"We are getting a very slow start. ... I know that parents have hesitations for all kinds of reasons, but on the other hand, they have to get their kids vaccinated for other things to just enroll them in school," White O'Neill said. "It's just a shame that this one particular vaccine has just gotten so misconstrued, and so much false information is out there."
A national poll conducted by YouGov and commissioned by ParentsTogether—a news nonprofit aimed at families—suggests a correlation between where parents get their news and their COVID-19 vaccination choices for their children. The respondents were adult American parents of children who are under 18 and enrolled in school or day care.
The findings show that 75 percent of unvaccinated parents distrust mainstream media sources and get most of their information from social media, whereas 58 percent of vaccinated parents prefer to get most of their COVID-19 information from mainstream media.
"That shows us that the disinformation that's rife on social media is having a real-world impact," said Dalia Hashad, director of online safety at ParentsTogether. "Well-meaning parents who just want the best for our kids are being led astray by lies that are allowed to proliferate on social media."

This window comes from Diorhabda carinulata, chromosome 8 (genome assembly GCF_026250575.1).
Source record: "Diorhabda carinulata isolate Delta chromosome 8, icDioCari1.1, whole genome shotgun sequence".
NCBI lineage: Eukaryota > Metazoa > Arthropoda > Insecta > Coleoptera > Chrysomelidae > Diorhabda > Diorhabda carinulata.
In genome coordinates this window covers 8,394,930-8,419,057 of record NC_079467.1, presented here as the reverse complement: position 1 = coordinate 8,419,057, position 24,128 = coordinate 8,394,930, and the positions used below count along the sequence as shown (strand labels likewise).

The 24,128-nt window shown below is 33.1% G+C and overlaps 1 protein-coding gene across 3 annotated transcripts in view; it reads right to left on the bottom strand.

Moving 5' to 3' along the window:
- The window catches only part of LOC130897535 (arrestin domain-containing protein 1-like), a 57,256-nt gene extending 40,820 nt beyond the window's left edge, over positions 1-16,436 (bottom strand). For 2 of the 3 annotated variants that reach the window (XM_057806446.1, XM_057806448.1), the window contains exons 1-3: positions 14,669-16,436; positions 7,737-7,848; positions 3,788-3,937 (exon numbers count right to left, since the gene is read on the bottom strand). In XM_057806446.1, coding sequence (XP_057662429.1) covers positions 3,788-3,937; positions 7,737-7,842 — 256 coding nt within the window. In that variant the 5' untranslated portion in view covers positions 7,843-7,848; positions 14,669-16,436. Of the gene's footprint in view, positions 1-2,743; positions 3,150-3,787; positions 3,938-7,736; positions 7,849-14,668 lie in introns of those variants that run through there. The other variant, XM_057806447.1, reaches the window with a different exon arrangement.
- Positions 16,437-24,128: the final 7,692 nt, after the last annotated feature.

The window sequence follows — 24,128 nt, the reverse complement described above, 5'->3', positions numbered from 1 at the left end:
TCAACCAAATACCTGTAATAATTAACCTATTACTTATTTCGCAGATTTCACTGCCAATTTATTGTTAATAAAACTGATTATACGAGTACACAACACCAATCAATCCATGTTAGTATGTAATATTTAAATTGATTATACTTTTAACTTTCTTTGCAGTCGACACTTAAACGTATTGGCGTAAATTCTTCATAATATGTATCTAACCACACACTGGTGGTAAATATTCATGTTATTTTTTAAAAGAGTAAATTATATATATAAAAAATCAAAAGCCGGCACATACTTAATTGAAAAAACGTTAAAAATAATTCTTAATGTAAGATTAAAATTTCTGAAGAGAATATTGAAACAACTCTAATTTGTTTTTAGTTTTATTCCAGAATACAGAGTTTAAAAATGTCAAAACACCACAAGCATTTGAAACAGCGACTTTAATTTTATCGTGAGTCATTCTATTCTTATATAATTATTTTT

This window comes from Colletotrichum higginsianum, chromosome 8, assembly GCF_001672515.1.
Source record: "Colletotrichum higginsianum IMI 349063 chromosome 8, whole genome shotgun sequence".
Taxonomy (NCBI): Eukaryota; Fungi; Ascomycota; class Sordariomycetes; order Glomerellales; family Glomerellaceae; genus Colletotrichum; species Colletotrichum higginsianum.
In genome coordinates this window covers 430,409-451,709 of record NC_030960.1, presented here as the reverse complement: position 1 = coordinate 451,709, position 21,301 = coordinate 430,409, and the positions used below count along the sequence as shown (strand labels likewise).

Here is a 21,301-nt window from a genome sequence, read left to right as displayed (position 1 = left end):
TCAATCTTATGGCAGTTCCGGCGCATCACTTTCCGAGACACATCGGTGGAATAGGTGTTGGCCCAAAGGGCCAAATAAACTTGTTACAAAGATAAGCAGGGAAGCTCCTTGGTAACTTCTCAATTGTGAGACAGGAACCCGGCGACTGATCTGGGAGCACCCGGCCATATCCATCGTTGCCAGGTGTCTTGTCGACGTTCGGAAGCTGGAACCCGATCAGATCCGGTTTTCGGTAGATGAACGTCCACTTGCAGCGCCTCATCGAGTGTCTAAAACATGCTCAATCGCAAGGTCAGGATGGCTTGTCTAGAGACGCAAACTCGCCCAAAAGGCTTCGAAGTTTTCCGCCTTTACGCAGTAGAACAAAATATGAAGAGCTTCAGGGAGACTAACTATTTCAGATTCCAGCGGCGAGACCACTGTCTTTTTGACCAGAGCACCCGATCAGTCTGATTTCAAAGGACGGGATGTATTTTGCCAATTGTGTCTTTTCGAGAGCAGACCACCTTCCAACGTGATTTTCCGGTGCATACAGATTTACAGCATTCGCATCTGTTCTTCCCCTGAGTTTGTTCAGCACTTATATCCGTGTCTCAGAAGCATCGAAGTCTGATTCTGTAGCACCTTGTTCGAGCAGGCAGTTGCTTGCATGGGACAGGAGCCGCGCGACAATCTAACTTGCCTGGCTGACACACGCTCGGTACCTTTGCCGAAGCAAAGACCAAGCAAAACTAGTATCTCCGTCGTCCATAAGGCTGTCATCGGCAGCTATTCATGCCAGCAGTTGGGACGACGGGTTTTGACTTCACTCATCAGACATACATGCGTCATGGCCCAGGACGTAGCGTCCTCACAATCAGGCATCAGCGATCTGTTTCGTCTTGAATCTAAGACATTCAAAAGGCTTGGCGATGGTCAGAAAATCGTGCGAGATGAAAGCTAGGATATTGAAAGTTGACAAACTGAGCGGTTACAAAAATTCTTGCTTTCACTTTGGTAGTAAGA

SLO and Santa Barbara counties both lag behind the state for COVID-19 vaccination rates in the 12 to 17 age group and the 18 to 49 age group, and SLO County's numbers are worse than Santa Barbara's.
As of Nov. 23, 48.6 percent of children ages 12 to 17 in SLO County are fully vaccinated, compared to 57.1 percent in Santa Barbara County and 61.3 percent statewide, according to state data. There's a similar disparity in the 18 to 49 age group: 60.7 percent are fully immunized in SLO County, 68 percent in Santa Barbara County, and 72.5 percent statewide.